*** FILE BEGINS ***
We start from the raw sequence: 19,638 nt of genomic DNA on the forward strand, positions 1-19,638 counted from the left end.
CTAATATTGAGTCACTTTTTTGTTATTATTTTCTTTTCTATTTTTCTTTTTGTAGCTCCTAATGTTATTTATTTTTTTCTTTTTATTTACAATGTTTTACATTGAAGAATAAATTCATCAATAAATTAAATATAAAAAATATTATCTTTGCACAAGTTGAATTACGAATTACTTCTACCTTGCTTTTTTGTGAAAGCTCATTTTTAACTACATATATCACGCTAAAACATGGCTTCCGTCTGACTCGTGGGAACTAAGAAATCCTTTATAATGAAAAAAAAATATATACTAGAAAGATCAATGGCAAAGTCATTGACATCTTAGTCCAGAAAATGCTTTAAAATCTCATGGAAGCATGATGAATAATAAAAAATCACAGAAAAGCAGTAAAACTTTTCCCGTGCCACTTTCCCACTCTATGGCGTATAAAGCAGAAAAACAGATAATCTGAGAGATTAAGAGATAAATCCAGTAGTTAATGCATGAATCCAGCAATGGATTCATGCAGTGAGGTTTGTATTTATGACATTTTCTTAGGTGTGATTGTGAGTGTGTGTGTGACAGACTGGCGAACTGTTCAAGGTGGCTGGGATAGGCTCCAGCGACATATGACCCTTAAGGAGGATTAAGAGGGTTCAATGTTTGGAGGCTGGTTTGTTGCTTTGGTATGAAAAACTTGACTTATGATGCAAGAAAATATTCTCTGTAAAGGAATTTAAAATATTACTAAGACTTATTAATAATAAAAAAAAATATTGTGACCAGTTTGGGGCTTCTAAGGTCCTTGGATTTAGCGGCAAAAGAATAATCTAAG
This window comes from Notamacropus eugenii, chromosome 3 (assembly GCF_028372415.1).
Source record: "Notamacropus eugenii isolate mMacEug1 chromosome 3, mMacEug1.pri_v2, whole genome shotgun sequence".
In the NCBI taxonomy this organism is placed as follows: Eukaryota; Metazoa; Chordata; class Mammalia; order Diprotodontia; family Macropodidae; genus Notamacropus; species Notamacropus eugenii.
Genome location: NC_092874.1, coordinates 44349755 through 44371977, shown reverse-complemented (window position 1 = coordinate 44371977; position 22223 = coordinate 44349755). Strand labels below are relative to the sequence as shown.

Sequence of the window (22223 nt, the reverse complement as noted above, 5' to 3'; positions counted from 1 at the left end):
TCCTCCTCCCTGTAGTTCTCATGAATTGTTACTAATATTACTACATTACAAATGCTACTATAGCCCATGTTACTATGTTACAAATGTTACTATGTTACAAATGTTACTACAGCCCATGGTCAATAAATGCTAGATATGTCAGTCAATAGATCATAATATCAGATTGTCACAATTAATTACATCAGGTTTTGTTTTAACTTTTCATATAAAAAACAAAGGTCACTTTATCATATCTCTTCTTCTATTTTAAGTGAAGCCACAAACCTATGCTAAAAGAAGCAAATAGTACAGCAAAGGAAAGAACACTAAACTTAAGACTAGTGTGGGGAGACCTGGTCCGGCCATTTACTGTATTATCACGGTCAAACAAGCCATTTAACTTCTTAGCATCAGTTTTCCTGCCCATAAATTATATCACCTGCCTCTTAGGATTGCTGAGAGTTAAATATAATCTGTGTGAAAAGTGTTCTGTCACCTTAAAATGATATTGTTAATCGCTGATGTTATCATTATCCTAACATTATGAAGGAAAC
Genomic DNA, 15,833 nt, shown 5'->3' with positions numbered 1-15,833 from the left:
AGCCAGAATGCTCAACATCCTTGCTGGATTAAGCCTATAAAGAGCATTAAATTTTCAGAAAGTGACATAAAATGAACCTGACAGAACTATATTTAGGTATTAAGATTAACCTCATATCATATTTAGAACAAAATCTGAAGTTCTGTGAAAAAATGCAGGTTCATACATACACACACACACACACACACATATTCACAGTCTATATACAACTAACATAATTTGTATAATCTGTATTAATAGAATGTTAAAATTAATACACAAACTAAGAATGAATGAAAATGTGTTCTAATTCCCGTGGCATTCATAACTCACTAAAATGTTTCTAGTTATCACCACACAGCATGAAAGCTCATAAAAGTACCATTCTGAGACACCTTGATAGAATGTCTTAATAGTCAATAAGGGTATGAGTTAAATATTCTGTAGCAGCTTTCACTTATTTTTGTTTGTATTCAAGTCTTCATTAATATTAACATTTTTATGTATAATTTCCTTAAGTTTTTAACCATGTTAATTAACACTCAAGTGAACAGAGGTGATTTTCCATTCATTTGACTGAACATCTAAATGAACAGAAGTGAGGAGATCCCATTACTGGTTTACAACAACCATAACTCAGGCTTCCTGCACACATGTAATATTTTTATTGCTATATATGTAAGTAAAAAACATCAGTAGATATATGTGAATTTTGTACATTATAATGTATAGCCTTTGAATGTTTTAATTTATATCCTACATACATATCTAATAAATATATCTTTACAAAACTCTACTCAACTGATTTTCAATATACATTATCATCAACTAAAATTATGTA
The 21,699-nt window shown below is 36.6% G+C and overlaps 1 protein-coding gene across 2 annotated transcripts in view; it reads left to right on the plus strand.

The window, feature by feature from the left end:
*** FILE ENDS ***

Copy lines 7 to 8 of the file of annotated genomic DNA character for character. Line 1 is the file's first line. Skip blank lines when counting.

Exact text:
Sequence of the window (22223 nt, the reverse complement as noted above, 5' to 3'; positions counted from 1 at the left end):
TCCTCCTCCCTGTAGTTCTCATGAATTGTTACTAATATTACTACATTACAAATGCTACTATAGCCCATGTTACTATGTTACAAATGTTACTATGTTACAAATGTTACTACAGCCCATGGTCAATAAATGCTAGATATGTCAGTCAATAGATCATAATATCAGATTGTCACAATTAATTACATCAGGTTTTGTTTTAACTTTTCATATAAAAAACAAAGGTCACTTTATCATATCTCTTCTTCTATTTTAAGTGAAGCCACAAACCTATGCTAAAAGAAGCAAATAGTACAGCAAAGGAAAGAACACTAAACTTAAGACTAGTGTGGGGAGACCTGGTCCGGCCATTTACTGTATTATCACGGTCAAACAAGCCATTTAACTTCTTAGCATCAGTTTTCCTGCCCATAAATTATATCACCTGCCTCTTAGGATTGCTGAGAGTTAAATATAATCTGTGTGAAAAGTGTTCTGTCACCTTAAAATGATATTGTTAATCGCTGATGTTATCATTATCCTAACATTATGAAGGAAAC